Lady Evelyn Herbert is the daughter of the earl of Carnarvon who finances Howard Carter’s expedition to find the tomb of Tutankhamun in Egypt. Eve who wants to become a lady archeologist herself can’t believe her eyes when she’s one of the first people to enter the burial chamber. But after the unique discovery, things start to go wrong with the people she loves and there’s talk of an ancient curse. Decades later, Eve is struggling with the aftermath of another stroke when Ana Mansour starts asking questions about missing artefacts from the tomb. Only Eve can still tell the tale, or will she take her secrets with her to the grave?
Gill Paul is an author I’ve meant to read a long time ago. She often writes a two perspective novel with one the characters being from royal blood. Her newest novel ‘The collector’s daughter‘ is different in that regard. There’s only one female perspective, although we meet her at two certain points in her life, and she has noble but no royal ancestors.
The discovery of Tutankhamun has always fascinated me so I did know who Evelyn Herbert was. The book opens with Eve waking up in the hospital after a stroke with her loyal husband Brograve Beauchamp besides her. We learn that Eve has had a car accident some time ago since when she suffers from strokes that sometimes take away her speech, but also parts of her memories. This time she does recall the distant past as if it was yesterday and her mind takes her back to the 1920’s in Egypt and the balls in Engeland where she met Brograve after WOI.
Highclere castle, the real Downton Abbey, also features in the story. We meet Eve’s complex family from the earl who dotes on his daughter, her lively but spendthrift mother Almina and her brother Porchy, the future earl of Carnarvon.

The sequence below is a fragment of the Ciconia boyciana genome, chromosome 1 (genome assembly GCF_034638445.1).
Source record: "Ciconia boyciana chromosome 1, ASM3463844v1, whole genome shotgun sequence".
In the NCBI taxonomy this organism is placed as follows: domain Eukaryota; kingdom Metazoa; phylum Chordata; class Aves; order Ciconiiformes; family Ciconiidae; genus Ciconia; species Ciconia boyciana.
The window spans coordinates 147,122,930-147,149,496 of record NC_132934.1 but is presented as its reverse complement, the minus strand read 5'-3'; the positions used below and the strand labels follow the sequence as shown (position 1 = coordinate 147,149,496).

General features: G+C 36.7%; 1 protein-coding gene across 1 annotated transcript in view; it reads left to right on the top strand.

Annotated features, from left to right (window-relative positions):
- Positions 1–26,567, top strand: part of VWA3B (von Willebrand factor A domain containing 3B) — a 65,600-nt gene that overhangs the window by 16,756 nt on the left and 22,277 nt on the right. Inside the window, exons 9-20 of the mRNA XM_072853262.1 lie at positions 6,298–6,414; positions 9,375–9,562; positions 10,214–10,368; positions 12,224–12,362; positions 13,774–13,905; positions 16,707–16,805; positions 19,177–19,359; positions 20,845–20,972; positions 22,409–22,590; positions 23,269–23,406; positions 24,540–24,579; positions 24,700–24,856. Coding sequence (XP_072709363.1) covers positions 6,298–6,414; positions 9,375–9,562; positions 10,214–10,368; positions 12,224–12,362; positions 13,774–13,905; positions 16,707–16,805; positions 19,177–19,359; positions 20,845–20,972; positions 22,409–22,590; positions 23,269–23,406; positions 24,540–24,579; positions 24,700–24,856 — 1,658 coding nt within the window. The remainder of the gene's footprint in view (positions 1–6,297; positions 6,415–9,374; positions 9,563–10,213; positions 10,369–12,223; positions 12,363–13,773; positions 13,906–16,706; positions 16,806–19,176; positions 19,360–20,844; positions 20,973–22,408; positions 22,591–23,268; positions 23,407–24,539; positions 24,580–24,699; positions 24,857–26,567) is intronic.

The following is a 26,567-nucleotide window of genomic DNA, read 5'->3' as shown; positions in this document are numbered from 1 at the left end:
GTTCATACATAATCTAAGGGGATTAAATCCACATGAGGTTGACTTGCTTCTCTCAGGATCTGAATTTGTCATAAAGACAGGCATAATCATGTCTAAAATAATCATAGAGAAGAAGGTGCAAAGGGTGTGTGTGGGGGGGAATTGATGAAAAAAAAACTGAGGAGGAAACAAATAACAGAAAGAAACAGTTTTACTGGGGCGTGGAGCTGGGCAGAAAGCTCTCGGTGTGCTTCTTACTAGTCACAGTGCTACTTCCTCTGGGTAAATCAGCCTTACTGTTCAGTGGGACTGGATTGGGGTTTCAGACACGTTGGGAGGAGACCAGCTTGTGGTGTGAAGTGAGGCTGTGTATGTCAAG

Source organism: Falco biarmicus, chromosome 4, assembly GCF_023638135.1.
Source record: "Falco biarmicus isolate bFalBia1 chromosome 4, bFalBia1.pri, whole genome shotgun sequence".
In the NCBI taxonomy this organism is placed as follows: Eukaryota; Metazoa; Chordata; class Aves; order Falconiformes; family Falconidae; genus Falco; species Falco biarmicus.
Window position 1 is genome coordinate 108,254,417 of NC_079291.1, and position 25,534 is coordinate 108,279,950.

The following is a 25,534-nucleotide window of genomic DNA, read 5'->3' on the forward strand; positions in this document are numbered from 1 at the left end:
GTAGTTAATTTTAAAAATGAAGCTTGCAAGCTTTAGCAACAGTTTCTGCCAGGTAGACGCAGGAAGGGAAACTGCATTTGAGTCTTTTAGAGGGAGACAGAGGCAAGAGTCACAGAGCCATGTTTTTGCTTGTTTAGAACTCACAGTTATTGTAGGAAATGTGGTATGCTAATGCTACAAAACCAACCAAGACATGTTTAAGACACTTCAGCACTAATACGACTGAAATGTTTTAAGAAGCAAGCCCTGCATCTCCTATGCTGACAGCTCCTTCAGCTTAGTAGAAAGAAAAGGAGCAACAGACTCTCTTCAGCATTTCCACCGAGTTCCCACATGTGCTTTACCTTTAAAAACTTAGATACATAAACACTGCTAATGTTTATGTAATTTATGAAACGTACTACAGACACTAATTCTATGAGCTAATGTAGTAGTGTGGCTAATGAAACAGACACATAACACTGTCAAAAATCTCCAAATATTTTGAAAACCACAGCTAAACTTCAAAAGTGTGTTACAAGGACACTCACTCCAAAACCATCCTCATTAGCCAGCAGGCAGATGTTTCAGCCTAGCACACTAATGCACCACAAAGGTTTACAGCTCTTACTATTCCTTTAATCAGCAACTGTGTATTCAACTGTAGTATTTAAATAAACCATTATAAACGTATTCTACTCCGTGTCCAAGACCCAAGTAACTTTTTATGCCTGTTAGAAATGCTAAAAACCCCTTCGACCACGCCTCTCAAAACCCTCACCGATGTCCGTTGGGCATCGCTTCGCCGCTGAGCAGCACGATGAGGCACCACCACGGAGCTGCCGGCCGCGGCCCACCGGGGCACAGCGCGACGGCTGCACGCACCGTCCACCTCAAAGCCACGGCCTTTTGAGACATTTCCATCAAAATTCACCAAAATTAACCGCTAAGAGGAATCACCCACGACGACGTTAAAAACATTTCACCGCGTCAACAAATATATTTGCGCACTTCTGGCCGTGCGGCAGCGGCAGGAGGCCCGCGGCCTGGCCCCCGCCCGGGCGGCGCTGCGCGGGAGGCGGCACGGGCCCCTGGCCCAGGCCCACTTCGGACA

I did enjoy this novel, but it’s a light read. There’s a heavy focus on Eve’s health and her revalidation, leaving not enough space in my opinion for the historical perspective. I loved traveling back to Egypt, but the storyline became a bit shallow at times. I didn’t like Eve referring to her father as ‘Pups’ all the time. I also didn’t think the character of Ana really contributed to the story. We never get to know her or her motives. The focus is on Eve and her relationship with Brograve. And there’s talk of a curse to spice things up.
Paul has written an extensive historical note. A lot of research has gone into this book with utter respect for the real people behind the characters. As it’s a book about 20th century people with living descendants, I can really appreciate that.
I’ll certainly pick up one of Paul’s earlier books now, and I want to read more historicals novels about Egypt (any recommendations?). But I don’t know if this will be a story I still remember in, let’s say, two years from now.
Thanks to Netgalley and the publisher for a copy of this book in return for my honest opinion.
Have you read anything by Gill Paul? Any recommendations on the history of (ancient) Egypt?